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Forward Modeling of S-SKS Differential Travel Times and D" Structure in 3D in the Central Pacific

Ludovic Bréger and Barbara Romanowicz



The lowermost mantle plays a critical role in the dynamics and chemistry of our planet. Also known as D", this region of the Earth reveals a complex and puzzling seismic structure. The characterization of 2D and 3D heterogeneity at the CMB has so far been mostly qualitative and few studies have , let alone 3D forward modeling of body wave observations to quantitatively constrain the horizontal and vertical extent of prominent structures. This work is an attempt to obtain an improved local 3D picture of heterogeneity in the lowermost mantle beneath the Central Pacific.


We considered the variations with distance of S-SKS and SKKS-SKS travel time residuals computed with respect to PREM reference model (Dwiewonski and Anderson, 1981) for a fixed source or station and along narrow azimuthal corridors. This technique was used previously to document that strong lateral variations in S velocity must locally be present in D" (Vinnik et al., 1998; Bréger et al., 1998). We analyzed residuals for several large events in the Fiji-Tonga-Kermadec Islands source region recorded on a large number of North American stations (Figure 23.1). By using differential travel times between S and SKS, or SKS and SKKS, we minimize errors due to source mislocation, uncertainty on earthquakes origin times, and heterogeneity in the crust and upper-mantle beneath sources and receivers.

Forward Modeling

As noted previously for a few profiles in the same region (Vinnik et al., 1998; Bréger et al., 1998), differential travel time residuals show systematic trends and little scatter, which indicates a complex 3D velocity structure at a scale of several hundred km at the base of the mantle.

A starting 3D model was chosen by computing predicted differential travel time residuals for several recent tomographic models and selecting the model which gave the closest match to the observed trends (model SAW12D, (Li and Romanowicz, 1996)). Then, by forward modeling of travel time residuals, we progressively perturbed the starting model in two ways: 1. by preserving the spatial distribution of anomalies and only modifying the amplitude of velocity fluctuations in selected high or low velocity regions of the model and 2. by slightly shifting their positions laterally when necessary to fit the observations. We were able to achieve fits to all our data within 1-2 sec, which is within the accuracy of the travel time measurements.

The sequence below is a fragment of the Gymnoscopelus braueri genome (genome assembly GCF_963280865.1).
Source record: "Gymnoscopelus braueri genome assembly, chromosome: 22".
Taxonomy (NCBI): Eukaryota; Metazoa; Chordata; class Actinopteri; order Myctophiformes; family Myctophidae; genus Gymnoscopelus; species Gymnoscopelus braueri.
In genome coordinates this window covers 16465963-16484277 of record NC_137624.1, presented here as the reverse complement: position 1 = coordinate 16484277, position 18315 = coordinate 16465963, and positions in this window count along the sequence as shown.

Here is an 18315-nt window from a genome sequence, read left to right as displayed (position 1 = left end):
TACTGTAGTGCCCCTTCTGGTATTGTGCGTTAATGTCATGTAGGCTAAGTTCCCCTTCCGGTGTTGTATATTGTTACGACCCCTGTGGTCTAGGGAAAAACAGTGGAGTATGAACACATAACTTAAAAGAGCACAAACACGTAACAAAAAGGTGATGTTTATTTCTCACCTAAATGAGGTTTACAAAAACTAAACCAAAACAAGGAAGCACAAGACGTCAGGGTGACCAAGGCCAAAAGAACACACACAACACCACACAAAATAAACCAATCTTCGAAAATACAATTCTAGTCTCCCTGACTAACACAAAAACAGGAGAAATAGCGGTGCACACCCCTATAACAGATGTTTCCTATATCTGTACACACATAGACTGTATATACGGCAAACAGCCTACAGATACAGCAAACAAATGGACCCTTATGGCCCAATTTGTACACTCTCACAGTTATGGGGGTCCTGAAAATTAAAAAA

Our modeling reveals two prominent features: a large slow region at the bottom of the mantle south of Hawaii in the last 1000 km of the mantle (S in Figure 23.1), that resembles in shape that of the starting tomographic model, and where the velocity anomaly needs to be increased to 3.5-4%. A second fast region (F in Figure 23.1), adjacent to the large slow anomaly, where the velocity anomaly reaches 4 to 5% in a small domain that had only a mildly fast anomaly of about 1 to 2% in the original model. The exact shape and strength of those two required heterogeneous domains can vary slightly from one possible model to another, but by no more than 100-200km in position and 1% in amplitude.

Discussion and Conclusions

The very large velocity anomaly could be in part related to partial melt, as proposed to explain the ultra low velocities observed in some parts of this region (Williams and Garnero, 1996), but some chemical heterogeneity may also be present.

The high velocity region documented by our modeling represents a contrast of about 7-8% with respect to adjacent "hot" mantle and cannot be readily explained by thermal effects alone. A portion of ancient slab lying at the CMB seems unlikely to be responsible for this velocity contrast since reconstructions of ancient subductions do not predict the presence of remnant lithosphere in this part of D" (Lithgow-Bertelloni and Richards, 1998), and since such a fossil slab may not produce a sufficient velocity contrast. Whether it represents a high velocity product of the decomposition of perovskite at temperatures and pressures corresponding to the lowermost mantle (Dubrovinsky et al., 1998), or of core-mantle reactions (Knittle and Jeanloz, 1991; Stixrude, 1998), is still nclear. This block of fast material lying at the core-mantle boundary may also be responsible for the intermittent reflections observed at the top of D" in this very region (Garnero et al., 1988; Mori and Helmberger, 1995).

We thank Ed Garnero for making his dataset available to us.


Bréger, L., B. Romanowicz, and L. Vinnik, Test of tomographic models of D" using differential travel time data, Geophys. Res. Lett., 25, 5-8, 1998.

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Figure 23.1: Earthquakes (stars), stations (triangles), and projections of the raypaths (gray solid lines) used in the forward modeling presented in this study. We used 31 events from 1962 to 1998. Our dataset consists of our own measurements as well as data from Garnero. Note the good coverage of the Central Pacific. The color contours correspond to our preferred S-velocity model For the region covered by our dataset, at 2700 km depth. Symbols S and F point to the slow and fast domains discussed in the text.
\epsfig{file=figs/bsl98_ludovic.ps1, width=10cm }\end{center}\end{figure}

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Next: Inner Core Anisotropy Up: Ongoing Research Previous: Investigating Earth's Lower Mantle

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